If you struggle with healing or have energy spikes and crashes, consider what you’re eating. I have been encouraged by how my body responded with a simple adjustment to my diet. Here are a few ways you can support your nutrition. – Follow positive, encouraging social media accounts (@paralysis.nutrition) Lots of mixed messages on social media but find accounts that are positive and encouraging, body-positive, sci-specific Talk to the doc for a dietitian referral Set reasonable expectations for what you can or are willing to change – quad belly (can’t change that) Consider your motivation for making changes – looks, long term health I started following Fatimah Fakhoury @paralysis.nutrition on Instagram because she posts simple, engaging SCI-specific nutrition tips. She’s a dietitian married to a person with a spinal cord injury. I decided to join her men-with-SCI group class which runs for 6 weeks. She has groups for women and couples. These personalized nutrition group classes aren’t cheap though. The six-week course is $500 but you are supported by a weekly group Zoom class and discussion, a Facebook group where participants get direct feedback on their diet, as well as a live Facebook session on the weekends. And Fatimah is super available to coach you through personal concerns. This class taught me to listen to my body and respond to nutrition.

Nutrition is super important in rebuilding our lives and bodies after a spinal cord injury. I’ve had to unlearn many able-bodied bad habits the hard way. Nutrition is not only our fuel but our medicine, positively or negatively affecting our physical and mental health, and our ability to rebuild our lives. According to Oregon’s BRFSS data, 43% of Oregonian adults with disability rate their health as fair or poor, whereas only 8% of the general population does. Diabetes, depression, etc. There are enough What is good fuel and what is shit, you may ask? Good fuel for your body will be slightly different than what I need or Will Groux, but what it isn’t is highly processed carbs, fats, and sugars. There are good carbs in moderation, good, healthy fats, and natural sugars that our bodies need. But highly processed sugars, fats, and carbs are a dumpster fire that sets your house on fire and robs your life of everything that is good. Ok, hyperbole, but not by much. The ingredients in processed food are utter trashy shit that robs your body of what it needs to continue on an upward health trajectory. They poison and when you consume it your body is forced to function on junk. Once, when I was 16 and just learning to drive my parent’s diesel suburban, I went to the gas station and fueled it up with 40 gallons of gasoline. It ran exactly 10 blocks and then died. Your body needs fuel it can burn without triggering an inflammatory response. Your quad belly doesn’t have to be Find a coach, someone with spinal cord injury, and nutritional expertise. There are many resources online. I recently signed up for a 6-week, online SCI nutrition coach. It is a bit speedy but I am ready to learn and change so that my SCI body can go the distance. If Will and the athletes can do it, why can’t I be more active and healthy?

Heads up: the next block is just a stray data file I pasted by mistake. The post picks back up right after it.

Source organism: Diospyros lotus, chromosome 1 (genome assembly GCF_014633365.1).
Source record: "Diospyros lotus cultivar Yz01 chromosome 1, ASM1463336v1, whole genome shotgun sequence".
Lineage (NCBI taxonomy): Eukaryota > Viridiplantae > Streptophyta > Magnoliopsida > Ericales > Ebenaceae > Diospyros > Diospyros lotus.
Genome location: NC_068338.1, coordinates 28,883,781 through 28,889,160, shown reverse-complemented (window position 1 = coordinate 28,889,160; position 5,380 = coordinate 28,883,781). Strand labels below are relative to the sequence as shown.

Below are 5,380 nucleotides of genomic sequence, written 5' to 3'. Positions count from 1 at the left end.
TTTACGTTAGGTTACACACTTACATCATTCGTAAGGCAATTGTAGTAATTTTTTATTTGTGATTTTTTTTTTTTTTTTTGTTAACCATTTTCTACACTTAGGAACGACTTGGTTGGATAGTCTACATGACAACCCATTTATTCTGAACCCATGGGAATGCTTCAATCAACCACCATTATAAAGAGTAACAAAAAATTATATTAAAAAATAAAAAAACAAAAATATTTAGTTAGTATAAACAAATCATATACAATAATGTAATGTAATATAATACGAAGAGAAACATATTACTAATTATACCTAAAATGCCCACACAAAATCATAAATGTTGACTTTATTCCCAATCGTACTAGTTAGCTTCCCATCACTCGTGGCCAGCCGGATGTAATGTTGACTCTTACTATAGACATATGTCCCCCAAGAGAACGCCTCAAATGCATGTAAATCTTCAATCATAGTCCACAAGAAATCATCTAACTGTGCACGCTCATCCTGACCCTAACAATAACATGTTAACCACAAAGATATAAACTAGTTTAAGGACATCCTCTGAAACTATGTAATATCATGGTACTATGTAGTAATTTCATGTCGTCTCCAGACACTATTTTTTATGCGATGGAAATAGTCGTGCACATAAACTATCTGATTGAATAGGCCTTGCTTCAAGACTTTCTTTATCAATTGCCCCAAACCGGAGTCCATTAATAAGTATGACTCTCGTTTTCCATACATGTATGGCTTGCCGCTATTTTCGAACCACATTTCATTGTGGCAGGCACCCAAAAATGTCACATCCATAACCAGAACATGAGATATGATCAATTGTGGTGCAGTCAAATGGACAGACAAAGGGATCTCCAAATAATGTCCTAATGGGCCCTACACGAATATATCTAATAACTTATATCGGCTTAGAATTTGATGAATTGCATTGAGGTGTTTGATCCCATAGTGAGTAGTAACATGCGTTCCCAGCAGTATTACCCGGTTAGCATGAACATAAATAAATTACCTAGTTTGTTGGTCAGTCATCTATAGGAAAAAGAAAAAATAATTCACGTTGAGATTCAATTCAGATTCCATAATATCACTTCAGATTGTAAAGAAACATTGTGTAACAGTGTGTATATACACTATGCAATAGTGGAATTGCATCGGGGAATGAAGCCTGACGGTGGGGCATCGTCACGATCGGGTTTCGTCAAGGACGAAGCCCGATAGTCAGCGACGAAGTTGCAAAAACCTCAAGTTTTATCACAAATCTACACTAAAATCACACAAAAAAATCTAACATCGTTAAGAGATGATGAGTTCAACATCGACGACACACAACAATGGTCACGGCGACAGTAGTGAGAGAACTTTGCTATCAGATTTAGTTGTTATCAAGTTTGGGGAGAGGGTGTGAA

Here are a few IG accounts and websites you can follow to find SCI-specific help: A constant process of listening and learning what your body is telling you. Changing bad habits take time. Cutting sugar. Cutting caffeine, cutting alcohol, cutting bad fats takes time. You don’t have to do it all at once, and actually, you probably shouldn’t b/c you’re less likely to stick with it. Lean into changes, have some successes, feel what it feels like to live without x, y, z, and then return to your normal. More often than not, you’ll be more inclined to crave less of those shit foods. The next time you try, you’ll be able to cut out a little more. And before you know it, over the course of a few years, you’ll actually be eating pretty healthy and feeling way better than when you were consuming sugars, carbs, fats… Barriers to eating health: money to buy food, time or ability to shop/cook food, transportation to/from the grocery store, don’t have someone to help you shop Resources to finding nutritional foods: SNAP Delivery Grocery shoppers OSCI volunteers Follow SCI-specific nutritionists on Instagram/FB

Contact us

Oregon Spinal Cord Injury Connection

PO BOX 17516
Portland, OR 97217

Email: contact@oregonsci.org